“Prizes like the Alpert Award are not only a great honor to recipients, but are valuable to society,” Snyder said. “They remind the general public how important this work is to everyone’s lives. These prizes motivate the scientific community, and inspire the public.”

“Hornykiewicz, Nicoll and Snyder are all extraordinary scientists who have transformed the landscape of neurobiology,” said Joseph Martin, the Edward R. and Anne G. Lefler Distinguished Professor of Neurobiology at HMS and former dean of the School. “I’m delighted that the Alpert Foundation has recognized their remarkable work.”

“We are thrilled to honor Hornykiewicz, Nicoll and Snyder this year,” said Bevin Kaplan Reifer, Director of the Warren Alpert Foundation. “The imaginative and spectacular nature of their contributions to neurobiology deserves recognition of this magnitude. We find them extremely deserving of the Warren Alpert Foundation Prize and we are excited to recognize their tremendous achievements in this field.”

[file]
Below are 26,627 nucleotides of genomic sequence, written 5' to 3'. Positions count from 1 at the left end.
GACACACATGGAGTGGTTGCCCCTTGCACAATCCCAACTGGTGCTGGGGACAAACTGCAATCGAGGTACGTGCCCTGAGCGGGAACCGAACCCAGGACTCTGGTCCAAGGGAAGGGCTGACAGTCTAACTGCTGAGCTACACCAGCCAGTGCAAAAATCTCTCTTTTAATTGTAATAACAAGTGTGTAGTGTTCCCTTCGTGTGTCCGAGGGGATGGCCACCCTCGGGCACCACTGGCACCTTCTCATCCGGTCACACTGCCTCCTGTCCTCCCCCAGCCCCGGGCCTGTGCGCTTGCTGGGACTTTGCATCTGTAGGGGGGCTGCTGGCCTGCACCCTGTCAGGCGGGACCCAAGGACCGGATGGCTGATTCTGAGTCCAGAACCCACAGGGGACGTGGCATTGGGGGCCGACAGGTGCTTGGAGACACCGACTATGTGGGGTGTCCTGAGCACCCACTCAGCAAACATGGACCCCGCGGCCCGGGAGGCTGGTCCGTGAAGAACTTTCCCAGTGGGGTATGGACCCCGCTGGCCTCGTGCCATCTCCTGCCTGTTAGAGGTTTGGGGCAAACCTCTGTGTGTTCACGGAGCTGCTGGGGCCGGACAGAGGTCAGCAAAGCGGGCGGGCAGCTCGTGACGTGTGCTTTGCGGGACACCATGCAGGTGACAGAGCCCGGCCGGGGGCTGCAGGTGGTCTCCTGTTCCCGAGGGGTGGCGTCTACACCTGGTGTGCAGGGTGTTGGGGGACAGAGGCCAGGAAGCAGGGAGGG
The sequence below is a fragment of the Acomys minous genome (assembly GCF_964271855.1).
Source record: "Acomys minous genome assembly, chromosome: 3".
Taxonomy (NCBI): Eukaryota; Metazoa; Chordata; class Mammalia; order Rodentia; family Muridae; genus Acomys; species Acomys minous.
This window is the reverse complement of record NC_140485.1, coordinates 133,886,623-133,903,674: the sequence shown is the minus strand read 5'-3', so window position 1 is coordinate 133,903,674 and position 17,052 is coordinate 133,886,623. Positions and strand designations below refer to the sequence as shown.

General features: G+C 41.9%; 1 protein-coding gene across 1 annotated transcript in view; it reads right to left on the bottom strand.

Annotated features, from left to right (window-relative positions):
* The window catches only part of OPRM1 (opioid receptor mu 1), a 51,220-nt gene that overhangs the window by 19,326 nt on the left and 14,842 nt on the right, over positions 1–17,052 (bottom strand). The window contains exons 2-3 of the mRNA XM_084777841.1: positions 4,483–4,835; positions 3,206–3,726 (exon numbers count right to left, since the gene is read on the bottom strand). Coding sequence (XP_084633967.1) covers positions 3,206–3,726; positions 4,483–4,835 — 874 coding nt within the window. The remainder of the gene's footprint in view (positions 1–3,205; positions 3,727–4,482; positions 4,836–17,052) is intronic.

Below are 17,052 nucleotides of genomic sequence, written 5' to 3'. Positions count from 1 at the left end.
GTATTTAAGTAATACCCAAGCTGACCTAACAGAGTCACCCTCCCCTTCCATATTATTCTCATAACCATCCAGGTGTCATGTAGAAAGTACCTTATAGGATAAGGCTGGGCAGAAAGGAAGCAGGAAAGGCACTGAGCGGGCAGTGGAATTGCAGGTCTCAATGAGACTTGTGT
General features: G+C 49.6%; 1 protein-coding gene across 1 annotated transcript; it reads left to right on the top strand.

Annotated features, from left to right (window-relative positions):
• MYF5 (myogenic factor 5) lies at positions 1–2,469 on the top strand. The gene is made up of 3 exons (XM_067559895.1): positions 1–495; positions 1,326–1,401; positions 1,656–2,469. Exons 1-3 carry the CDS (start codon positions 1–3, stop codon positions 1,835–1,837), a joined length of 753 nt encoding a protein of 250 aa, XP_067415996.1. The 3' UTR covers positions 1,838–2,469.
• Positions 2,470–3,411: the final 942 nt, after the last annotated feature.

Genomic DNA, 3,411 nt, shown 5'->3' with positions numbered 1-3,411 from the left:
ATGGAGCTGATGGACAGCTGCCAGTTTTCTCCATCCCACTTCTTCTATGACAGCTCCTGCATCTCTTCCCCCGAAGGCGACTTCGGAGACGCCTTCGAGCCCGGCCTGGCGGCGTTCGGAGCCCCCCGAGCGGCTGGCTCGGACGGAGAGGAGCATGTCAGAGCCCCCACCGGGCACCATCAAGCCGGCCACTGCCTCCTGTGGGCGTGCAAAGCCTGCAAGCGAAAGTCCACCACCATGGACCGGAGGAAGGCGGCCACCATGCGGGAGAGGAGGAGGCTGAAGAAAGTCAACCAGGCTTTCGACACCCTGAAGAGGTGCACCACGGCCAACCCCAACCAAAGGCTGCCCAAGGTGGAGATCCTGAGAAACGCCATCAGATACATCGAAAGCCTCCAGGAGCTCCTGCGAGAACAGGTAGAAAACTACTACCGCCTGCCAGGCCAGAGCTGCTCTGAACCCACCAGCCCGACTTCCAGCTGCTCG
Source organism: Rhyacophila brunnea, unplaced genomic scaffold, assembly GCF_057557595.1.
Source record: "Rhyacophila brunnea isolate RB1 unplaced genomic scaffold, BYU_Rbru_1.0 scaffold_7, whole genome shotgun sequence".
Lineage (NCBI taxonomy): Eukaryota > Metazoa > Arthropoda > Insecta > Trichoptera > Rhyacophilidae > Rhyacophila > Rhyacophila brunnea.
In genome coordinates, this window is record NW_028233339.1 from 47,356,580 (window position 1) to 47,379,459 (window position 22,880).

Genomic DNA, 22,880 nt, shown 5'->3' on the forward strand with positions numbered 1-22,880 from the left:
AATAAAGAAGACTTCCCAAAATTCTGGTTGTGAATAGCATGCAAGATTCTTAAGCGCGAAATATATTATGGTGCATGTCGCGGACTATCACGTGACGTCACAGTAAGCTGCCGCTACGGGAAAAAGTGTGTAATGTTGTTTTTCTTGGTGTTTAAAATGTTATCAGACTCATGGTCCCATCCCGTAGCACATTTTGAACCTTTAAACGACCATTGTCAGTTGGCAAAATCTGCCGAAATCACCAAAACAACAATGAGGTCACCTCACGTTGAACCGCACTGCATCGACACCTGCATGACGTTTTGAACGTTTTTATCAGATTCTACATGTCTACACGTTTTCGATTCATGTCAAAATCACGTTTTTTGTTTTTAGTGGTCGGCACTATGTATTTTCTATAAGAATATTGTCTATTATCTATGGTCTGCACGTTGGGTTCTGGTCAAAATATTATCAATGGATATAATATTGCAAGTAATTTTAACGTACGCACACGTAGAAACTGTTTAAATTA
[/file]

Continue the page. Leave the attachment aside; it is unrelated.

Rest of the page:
The Warren Alpert Foundation Prize has also recognized recipients for discoveries that have impacted a wide spectrum of diseases, including asthma, breast cancer, H. pylori, hepatitis B and HIV/AIDS. Last year’s honorees are David Botstein of Princeton University and Ronald W. Davis and David S. Hogness of Stanford University School of Medicine for their seminal contributions to the concepts and methods of creating a human genetic map, leading to the identification of thousands of disease genes. Previous honorees include Julian Adams of Infinity Pharmaceuticals, Alfred Goldberg of Harvard Medical School and Kenneth Anderson and Paul Richardson, both of Dana-Farber Cancer Institute, for the development of bortezomib, a drug that has altered the lives of hundreds of thousands of people with multiple myeloma; Alain Carpentier of Hôpital Européen Georges Pompidou in Paris and Robert S. Langer of MIT for innovations in bioengineering; and the work of Harald zur Hausen and Lutz Gissmann of the German Cancer Research Center on human papillomavirus (HPV) and  cancer of the cervix, which was recognized by the Warren Alpert Foundation prior to their receiving the 2008 Nobel Prize in Physiology or Medicine.